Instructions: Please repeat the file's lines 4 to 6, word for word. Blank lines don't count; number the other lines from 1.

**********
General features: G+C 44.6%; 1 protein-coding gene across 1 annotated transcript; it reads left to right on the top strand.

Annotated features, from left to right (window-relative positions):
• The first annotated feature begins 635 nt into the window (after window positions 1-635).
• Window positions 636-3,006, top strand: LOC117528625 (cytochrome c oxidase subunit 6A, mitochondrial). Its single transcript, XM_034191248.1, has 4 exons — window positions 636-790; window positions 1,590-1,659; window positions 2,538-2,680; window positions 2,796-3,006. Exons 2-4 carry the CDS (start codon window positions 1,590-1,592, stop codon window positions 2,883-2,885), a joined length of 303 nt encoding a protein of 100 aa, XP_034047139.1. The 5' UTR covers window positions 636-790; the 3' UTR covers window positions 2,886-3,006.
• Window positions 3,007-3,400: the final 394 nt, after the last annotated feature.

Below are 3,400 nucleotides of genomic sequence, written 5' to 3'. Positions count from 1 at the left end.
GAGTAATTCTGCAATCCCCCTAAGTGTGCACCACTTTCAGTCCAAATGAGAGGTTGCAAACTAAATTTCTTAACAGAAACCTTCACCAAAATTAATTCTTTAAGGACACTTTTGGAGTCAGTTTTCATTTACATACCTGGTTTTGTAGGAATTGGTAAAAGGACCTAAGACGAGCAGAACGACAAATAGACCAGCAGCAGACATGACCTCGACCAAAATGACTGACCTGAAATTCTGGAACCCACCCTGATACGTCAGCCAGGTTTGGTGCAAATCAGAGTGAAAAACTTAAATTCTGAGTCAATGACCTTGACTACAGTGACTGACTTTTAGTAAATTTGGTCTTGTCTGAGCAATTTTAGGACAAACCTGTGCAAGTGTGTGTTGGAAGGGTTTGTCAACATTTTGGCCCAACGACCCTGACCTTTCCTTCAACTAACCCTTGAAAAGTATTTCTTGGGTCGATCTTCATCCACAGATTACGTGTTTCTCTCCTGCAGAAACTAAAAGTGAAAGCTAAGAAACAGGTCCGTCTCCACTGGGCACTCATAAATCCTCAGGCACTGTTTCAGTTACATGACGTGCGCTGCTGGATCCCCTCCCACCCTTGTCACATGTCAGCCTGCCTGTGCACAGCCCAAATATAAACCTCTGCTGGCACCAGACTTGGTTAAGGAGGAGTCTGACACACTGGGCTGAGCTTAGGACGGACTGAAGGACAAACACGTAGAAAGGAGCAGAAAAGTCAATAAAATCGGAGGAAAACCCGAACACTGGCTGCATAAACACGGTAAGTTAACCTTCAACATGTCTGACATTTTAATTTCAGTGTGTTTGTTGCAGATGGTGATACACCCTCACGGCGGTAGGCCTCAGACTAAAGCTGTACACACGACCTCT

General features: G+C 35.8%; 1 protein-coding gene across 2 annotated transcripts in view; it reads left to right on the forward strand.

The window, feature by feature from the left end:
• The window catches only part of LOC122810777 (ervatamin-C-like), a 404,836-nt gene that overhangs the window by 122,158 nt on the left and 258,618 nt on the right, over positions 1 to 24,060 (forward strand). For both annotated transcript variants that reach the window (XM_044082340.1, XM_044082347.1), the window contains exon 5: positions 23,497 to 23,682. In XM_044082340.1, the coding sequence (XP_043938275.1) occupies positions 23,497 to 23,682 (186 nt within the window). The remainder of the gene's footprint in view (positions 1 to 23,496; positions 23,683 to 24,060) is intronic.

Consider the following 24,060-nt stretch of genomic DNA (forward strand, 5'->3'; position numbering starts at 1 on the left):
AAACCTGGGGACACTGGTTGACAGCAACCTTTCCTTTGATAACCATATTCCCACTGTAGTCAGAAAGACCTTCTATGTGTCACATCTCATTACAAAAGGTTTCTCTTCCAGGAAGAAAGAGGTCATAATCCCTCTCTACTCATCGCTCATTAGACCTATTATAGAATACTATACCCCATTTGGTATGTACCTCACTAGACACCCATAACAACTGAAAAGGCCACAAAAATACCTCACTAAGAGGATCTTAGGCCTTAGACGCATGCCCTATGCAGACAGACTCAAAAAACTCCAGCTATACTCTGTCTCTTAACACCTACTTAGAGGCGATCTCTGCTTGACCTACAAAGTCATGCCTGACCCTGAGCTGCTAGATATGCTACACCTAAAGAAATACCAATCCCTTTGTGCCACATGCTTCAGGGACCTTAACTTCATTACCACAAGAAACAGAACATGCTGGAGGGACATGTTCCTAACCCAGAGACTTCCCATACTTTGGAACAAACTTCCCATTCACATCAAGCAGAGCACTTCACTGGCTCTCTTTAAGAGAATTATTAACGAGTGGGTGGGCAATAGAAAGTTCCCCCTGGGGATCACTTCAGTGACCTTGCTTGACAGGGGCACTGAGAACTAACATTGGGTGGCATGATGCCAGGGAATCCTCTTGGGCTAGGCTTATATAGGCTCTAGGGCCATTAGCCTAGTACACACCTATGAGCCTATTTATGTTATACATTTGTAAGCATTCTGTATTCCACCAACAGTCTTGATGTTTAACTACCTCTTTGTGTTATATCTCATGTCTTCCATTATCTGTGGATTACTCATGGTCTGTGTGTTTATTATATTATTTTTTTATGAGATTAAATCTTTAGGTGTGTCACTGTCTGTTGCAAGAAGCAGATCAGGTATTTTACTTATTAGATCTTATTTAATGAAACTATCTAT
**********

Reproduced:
• Window positions 636-3,006, top strand: LOC117528625 (cytochrome c oxidase subunit 6A, mitochondrial). Its single transcript, XM_034191248.1, has 4 exons — window positions 636-790; window positions 1,590-1,659; window positions 2,538-2,680; window positions 2,796-3,006. Exons 2-4 carry the CDS (start codon window positions 1,590-1,592, stop codon window positions 2,883-2,885), a joined length of 303 nt encoding a protein of 100 aa, XP_034047139.1. The 5' UTR covers window positions 636-790; the 3' UTR covers window positions 2,886-3,006.
• Window positions 3,007-3,400: the final 394 nt, after the last annotated feature.

Below are 3,400 nucleotides of genomic sequence, written 5' to 3'. Positions count from 1 at the left end.